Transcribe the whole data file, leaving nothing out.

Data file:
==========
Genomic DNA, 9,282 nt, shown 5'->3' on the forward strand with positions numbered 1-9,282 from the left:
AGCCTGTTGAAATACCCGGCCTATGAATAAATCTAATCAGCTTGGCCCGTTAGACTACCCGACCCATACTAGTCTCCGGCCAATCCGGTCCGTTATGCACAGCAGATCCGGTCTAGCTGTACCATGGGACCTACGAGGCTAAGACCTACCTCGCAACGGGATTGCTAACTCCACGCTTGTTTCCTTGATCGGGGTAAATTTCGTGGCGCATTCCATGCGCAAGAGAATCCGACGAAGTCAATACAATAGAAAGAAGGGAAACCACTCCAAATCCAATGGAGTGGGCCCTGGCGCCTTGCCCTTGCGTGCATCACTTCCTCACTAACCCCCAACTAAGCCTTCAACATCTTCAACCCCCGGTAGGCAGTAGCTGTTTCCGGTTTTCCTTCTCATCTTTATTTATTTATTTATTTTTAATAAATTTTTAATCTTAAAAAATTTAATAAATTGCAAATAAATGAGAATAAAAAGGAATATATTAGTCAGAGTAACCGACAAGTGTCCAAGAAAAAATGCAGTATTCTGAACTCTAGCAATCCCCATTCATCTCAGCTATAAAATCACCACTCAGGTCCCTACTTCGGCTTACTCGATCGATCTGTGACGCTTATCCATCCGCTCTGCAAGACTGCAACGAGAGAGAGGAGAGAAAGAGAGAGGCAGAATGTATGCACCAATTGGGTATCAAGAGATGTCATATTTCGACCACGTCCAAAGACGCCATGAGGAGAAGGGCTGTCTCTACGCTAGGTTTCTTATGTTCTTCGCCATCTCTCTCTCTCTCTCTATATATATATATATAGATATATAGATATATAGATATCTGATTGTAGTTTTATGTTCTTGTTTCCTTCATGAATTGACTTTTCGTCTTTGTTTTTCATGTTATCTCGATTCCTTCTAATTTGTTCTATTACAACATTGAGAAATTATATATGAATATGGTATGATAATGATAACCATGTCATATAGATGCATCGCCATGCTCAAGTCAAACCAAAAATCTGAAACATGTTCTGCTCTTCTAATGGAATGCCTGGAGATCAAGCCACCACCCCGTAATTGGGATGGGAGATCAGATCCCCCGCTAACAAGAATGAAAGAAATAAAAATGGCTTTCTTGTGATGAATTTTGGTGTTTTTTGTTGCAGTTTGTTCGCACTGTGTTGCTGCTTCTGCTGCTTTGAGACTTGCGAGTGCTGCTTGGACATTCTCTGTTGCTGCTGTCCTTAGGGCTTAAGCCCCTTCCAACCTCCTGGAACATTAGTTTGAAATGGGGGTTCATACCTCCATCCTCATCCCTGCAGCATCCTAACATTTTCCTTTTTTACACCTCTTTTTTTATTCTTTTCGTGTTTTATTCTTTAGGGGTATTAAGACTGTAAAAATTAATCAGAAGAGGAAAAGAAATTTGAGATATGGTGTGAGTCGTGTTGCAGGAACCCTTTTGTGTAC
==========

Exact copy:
Genomic DNA, 9,282 nt, shown 5'->3' on the forward strand with positions numbered 1-9,282 from the left:
AGCCTGTTGAAATACCCGGCCTATGAATAAATCTAATCAGCTTGGCCCGTTAGACTACCCGACCCATACTAGTCTCCGGCCAATCCGGTCCGTTATGCACAGCAGATCCGGTCTAGCTGTACCATGGGACCTACGAGGCTAAGACCTACCTCGCAACGGGATTGCTAACTCCACGCTTGTTTCCTTGATCGGGGTAAATTTCGTGGCGCATTCCATGCGCAAGAGAATCCGACGAAGTCAATACAATAGAAAGAAGGGAAACCACTCCAAATCCAATGGAGTGGGCCCTGGCGCCTTGCCCTTGCGTGCATCACTTCCTCACTAACCCCCAACTAAGCCTTCAACATCTTCAACCCCCGGTAGGCAGTAGCTGTTTCCGGTTTTCCTTCTCATCTTTATTTATTTATTTATTTTTAATAAATTTTTAATCTTAAAAAATTTAATAAATTGCAAATAAATGAGAATAAAAAGGAATATATTAGTCAGAGTAACCGACAAGTGTCCAAGAAAAAATGCAGTATTCTGAACTCTAGCAATCCCCATTCATCTCAGCTATAAAATCACCACTCAGGTCCCTACTTCGGCTTACTCGATCGATCTGTGACGCTTATCCATCCGCTCTGCAAGACTGCAACGAGAGAGAGGAGAGAAAGAGAGAGGCAGAATGTATGCACCAATTGGGTATCAAGAGATGTCATATTTCGACCACGTCCAAAGACGCCATGAGGAGAAGGGCTGTCTCTACGCTAGGTTTCTTATGTTCTTCGCCATCTCTCTCTCTCTCTCTATATATATATATATAGATATATAGATATATAGATATCTGATTGTAGTTTTATGTTCTTGTTTCCTTCATGAATTGACTTTTCGTCTTTGTTTTTCATGTTATCTCGATTCCTTCTAATTTGTTCTATTACAACATTGAGAAATTATATATGAATATGGTATGATAATGATAACCATGTCATATAGATGCATCGCCATGCTCAAGTCAAACCAAAAATCTGAAACATGTTCTGCTCTTCTAATGGAATGCCTGGAGATCAAGCCACCACCCCGTAATTGGGATGGGAGATCAGATCCCCCGCTAACAAGAATGAAAGAAATAAAAATGGCTTTCTTGTGATGAATTTTGGTGTTTTTTGTTGCAGTTTGTTCGCACTGTGTTGCTGCTTCTGCTGCTTTGAGACTTGCGAGTGCTGCTTGGACATTCTCTGTTGCTGCTGTCCTTAGGGCTTAAGCCCCTTCCAACCTCCTGGAACATTAGTTTGAAATGGGGGTTCATACCTCCATCCTCATCCCTGCAGCATCCTAACATTTTCCTTTTTTACACCTCTTTTTTTATTCTTTTCGTGTTTTATTCTTTAGGGGTATTAAGACTGTAAAAATTAATCAGAAGAGGAAAAGAAATTTGAGATATGGTGTGAGTCGTGTTGCAGGAACCCTTTTGTGTAC